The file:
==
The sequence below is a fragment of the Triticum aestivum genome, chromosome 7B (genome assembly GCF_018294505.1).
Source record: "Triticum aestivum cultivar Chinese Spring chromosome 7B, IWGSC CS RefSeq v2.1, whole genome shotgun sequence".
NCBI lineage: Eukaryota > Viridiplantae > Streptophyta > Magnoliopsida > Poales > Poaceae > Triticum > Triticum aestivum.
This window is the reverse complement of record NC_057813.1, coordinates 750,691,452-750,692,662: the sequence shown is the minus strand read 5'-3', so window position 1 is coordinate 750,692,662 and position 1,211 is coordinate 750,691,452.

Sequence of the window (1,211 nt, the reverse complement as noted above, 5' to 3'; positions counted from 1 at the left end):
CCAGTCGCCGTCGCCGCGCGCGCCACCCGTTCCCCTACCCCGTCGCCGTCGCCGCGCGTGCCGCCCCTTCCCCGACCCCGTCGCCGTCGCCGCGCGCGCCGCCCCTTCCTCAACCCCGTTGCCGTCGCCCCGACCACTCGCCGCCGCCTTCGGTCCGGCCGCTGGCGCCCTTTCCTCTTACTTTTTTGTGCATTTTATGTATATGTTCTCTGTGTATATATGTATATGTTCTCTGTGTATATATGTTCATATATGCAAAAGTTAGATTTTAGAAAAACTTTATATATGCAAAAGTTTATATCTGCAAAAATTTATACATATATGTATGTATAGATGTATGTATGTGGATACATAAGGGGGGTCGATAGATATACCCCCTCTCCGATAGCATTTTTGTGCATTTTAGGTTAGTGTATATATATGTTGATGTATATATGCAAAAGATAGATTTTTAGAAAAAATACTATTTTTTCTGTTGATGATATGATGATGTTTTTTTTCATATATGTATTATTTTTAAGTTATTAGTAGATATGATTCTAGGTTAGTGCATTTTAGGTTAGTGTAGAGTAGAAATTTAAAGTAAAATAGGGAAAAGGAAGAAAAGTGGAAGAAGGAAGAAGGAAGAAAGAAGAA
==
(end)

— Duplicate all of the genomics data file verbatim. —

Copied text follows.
The sequence below is a fragment of the Triticum aestivum genome, chromosome 7B (genome assembly GCF_018294505.1).
Source record: "Triticum aestivum cultivar Chinese Spring chromosome 7B, IWGSC CS RefSeq v2.1, whole genome shotgun sequence".
NCBI lineage: Eukaryota > Viridiplantae > Streptophyta > Magnoliopsida > Poales > Poaceae > Triticum > Triticum aestivum.
This window is the reverse complement of record NC_057813.1, coordinates 750,691,452-750,692,662: the sequence shown is the minus strand read 5'-3', so window position 1 is coordinate 750,692,662 and position 1,211 is coordinate 750,691,452.

Sequence of the window (1,211 nt, the reverse complement as noted above, 5' to 3'; positions counted from 1 at the left end):
CCAGTCGCCGTCGCCGCGCGCGCCACCCGTTCCCCTACCCCGTCGCCGTCGCCGCGCGTGCCGCCCCTTCCCCGACCCCGTCGCCGTCGCCGCGCGCGCCGCCCCTTCCTCAACCCCGTTGCCGTCGCCCCGACCACTCGCCGCCGCCTTCGGTCCGGCCGCTGGCGCCCTTTCCTCTTACTTTTTTGTGCATTTTATGTATATGTTCTCTGTGTATATATGTATATGTTCTCTGTGTATATATGTTCATATATGCAAAAGTTAGATTTTAGAAAAACTTTATATATGCAAAAGTTTATATCTGCAAAAATTTATACATATATGTATGTATAGATGTATGTATGTGGATACATAAGGGGGGTCGATAGATATACCCCCTCTCCGATAGCATTTTTGTGCATTTTAGGTTAGTGTATATATATGTTGATGTATATATGCAAAAGATAGATTTTTAGAAAAAATACTATTTTTTCTGTTGATGATATGATGATGTTTTTTTTCATATATGTATTATTTTTAAGTTATTAGTAGATATGATTCTAGGTTAGTGCATTTTAGGTTAGTGTAGAGTAGAAATTTAAAGTAAAATAGGGAAAAGGAAGAAAAGTGGAAGAAGGAAGAAGGAAGAAAGAAGAA